Well, this stuff happens, see?
Like gun fights, and sword fights, and word fights, and grand plots to assassinate important people. And also quails named Tim.
He responded, but she did not hear it. The server had arrived with the tea, ignored by everyone as she and Sen traveled an unusual road with their conversation, but the aroma was now just reaching her nose. It was barely noticeable, hiding almost perfectly with the bitter scent of the tea. It should not have been noticeable at all, even to her. He’d put in more than she’d said. The server passed around the four cups, and she had another shock; it was in her cup, as well. Maybe in Seiuhdur’s, too. The Emperor was still talking, but she could not tear her eyes from the tiny cup. Seiuhdur wouldn't know. Couldn’t know, he didn't know the terror that screamed in her head.
Her arm hurt; she realized Seiuhdur was dragging her along by it, her legs moving on autopilot, carrying her along behind him. In her other hand was a knife, covered in blood. She could not remember how it had come into her possession, and could come up with no reason why she was holding onto it. She dropped it, and it clattered on the stone stairs. They were running down stairs, this came to her, as the reason why the buildings in the distance were slowly coming towards them, more than just the breakneck pace Seiuhdur set.
They were already running down the shallow steps two at a time, she skipped an extra stair, catching up to Seiuhdur so her arm did not hurt so much. He looked over at her, just for a second, and she was shocked by the raw grief etched into his face. But then they were running again, and she, with only a view of the back of his head, forgot what she had seen, too caught up in the motions of running, of trying to remember what had put them here, running down the stairs leading to the Imperial Domicile, with a bloody knife in her hand.
She had killed the Emperor. With the Imperial guards on their heels and alarm bells ringing all over the city, it was hard to avoid the realization. Yet, she could not.. She remembered the tea. The tea had come, and it had all been poisoned, hers, Seiuhdur’s, the Emperors, probably the fat concubine’s, too. And yet the next memory she could dredge up was running down the stairs with Seiuhdur, dragging her along. Dropping the knife. A steak knife, from their table. She recognized it, in hindsight. She must have taken it, and stabbed...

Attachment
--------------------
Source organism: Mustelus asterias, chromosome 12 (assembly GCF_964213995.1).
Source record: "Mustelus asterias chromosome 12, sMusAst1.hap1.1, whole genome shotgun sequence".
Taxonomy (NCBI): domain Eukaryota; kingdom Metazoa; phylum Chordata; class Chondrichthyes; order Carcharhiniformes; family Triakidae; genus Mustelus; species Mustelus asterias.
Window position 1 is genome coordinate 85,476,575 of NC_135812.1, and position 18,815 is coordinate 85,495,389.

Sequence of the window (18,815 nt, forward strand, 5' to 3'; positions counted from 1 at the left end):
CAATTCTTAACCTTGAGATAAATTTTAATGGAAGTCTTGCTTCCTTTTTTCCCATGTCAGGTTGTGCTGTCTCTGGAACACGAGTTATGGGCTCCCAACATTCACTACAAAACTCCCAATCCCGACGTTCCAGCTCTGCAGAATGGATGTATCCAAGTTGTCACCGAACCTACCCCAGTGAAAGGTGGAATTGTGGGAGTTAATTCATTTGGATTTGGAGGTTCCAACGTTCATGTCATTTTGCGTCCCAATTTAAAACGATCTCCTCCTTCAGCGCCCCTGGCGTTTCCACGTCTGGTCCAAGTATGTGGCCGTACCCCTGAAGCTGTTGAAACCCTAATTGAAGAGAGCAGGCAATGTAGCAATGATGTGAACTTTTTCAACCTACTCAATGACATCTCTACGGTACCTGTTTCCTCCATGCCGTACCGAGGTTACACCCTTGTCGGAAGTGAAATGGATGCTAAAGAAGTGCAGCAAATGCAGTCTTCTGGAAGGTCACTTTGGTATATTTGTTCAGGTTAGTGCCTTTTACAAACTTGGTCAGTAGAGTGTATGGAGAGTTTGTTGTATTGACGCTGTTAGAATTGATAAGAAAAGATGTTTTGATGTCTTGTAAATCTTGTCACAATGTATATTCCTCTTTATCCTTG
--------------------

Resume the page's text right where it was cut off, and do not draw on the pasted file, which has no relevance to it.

The memory would not come, buried in shock. And now they had no time, no time for the careful reflection of events past. Even now, she was still blacking out bits and pieces. Why was Seiuhdur bleeding? It looked like a quarrel from a crossbow stuck into his arm; she tried to remember how it had gotten there. Had he been protecting her? Or was it a passing shot, meant for either of them?
A sudden jerk from Seiuhdur sent her tumbling, and did little to settle her memory. She rolled on the road, breath knocked out of her. And then his arms pulling her to her feet, dragging her to her feet, supporting her just long enough so that she was merely falling forward instead of her legs collapsing out from underneath her, and then he was pulling her along again. She didn’t know what they had been avoiding. Something deadly, no doubt. And Seiuhdur saved her.
That realization hit her in the gut, and she almost stumbled to her knees, rescued only by the dogged persistence of the hands dragging her along. She’d killed his Emperor, and he was saving her.
Daylight brought some sanity to the streets; she passed a vendor trying to set up his shop, foodstuffs. At the far end of the street there was a mass of cats, yowling and making a racket. They'd largely gone to ground with the chaos, smarter than the rest of the city, that they were back was reassuring, life could go back to normal.
They were piled high atop something, she couldn't tell what until she came to the end of the street, and then all of the pleasant reassurance of seeing the helpful creatures around evaporated. Someone had piled bodies in the street corner; better than leaving them lying everywhere, it made it easier for the matrons to clean the streets, when they came-- and the cats were treating them as what they were: flesh. Dead of violence, no smell of sickness or rot, not yet. It was a feast.
She forced her eyes away from a face torn down to bone by fangs and claws, kept walking. Couldn't stop it, couldn't stop anything. Death everywhere, there were worse atrocities were happening all over the city. At least the cats had no malice.